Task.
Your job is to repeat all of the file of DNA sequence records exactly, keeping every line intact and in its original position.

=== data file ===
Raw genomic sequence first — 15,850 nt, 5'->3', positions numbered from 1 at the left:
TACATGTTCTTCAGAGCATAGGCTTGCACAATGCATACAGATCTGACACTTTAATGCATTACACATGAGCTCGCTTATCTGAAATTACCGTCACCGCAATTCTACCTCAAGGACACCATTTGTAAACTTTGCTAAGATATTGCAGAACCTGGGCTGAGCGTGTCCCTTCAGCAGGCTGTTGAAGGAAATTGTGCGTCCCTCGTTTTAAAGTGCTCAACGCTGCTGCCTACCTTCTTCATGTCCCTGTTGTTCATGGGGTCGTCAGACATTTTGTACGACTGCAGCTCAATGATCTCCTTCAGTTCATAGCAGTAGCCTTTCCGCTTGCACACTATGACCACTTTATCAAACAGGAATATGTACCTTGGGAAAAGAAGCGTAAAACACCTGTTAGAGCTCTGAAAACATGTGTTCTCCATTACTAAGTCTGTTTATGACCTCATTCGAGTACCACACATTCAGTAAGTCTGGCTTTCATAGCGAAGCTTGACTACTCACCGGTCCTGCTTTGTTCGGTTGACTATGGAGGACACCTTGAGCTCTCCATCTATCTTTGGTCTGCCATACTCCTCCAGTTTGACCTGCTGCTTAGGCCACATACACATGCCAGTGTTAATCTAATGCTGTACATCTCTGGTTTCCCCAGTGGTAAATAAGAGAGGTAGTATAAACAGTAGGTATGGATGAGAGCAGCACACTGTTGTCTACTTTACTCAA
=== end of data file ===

Raw genomic sequence first — 15,850 nt, 5'->3', positions numbered from 1 at the left:
TACATGTTCTTCAGAGCATAGGCTTGCACAATGCATACAGATCTGACACTTTAATGCATTACACATGAGCTCGCTTATCTGAAATTACCGTCACCGCAATTCTACCTCAAGGACACCATTTGTAAACTTTGCTAAGATATTGCAGAACCTGGGCTGAGCGTGTCCCTTCAGCAGGCTGTTGAAGGAAATTGTGCGTCCCTCGTTTTAAAGTGCTCAACGCTGCTGCCTACCTTCTTCATGTCCCTGTTGTTCATGGGGTCGTCAGACATTTTGTACGACTGCAGCTCAATGATCTCCTTCAGTTCATAGCAGTAGCCTTTCCGCTTGCACACTATGACCACTTTATCAAACAGGAATATGTACCTTGGGAAAAGAAGCGTAAAACACCTGTTAGAGCTCTGAAAACATGTGTTCTCCATTACTAAGTCTGTTTATGACCTCATTCGAGTACCACACATTCAGTAAGTCTGGCTTTCATAGCGAAGCTTGACTACTCACCGGTCCTGCTTTGTTCGGTTGACTATGGAGGACACCTTGAGCTCTCCATCTATCTTTGGTCTGCCATACTCCTCCAGTTTGACCTGCTGCTTAGGCCACATACACATGCCAGTGTTAATCTAATGCTGTACATCTCTGGTTTCCCCAGTGGTAAATAAGAGAGGTAGTATAAACAGTAGGTATGGATGAGAGCAGCACACTGTTGTCTACTTTACTCAA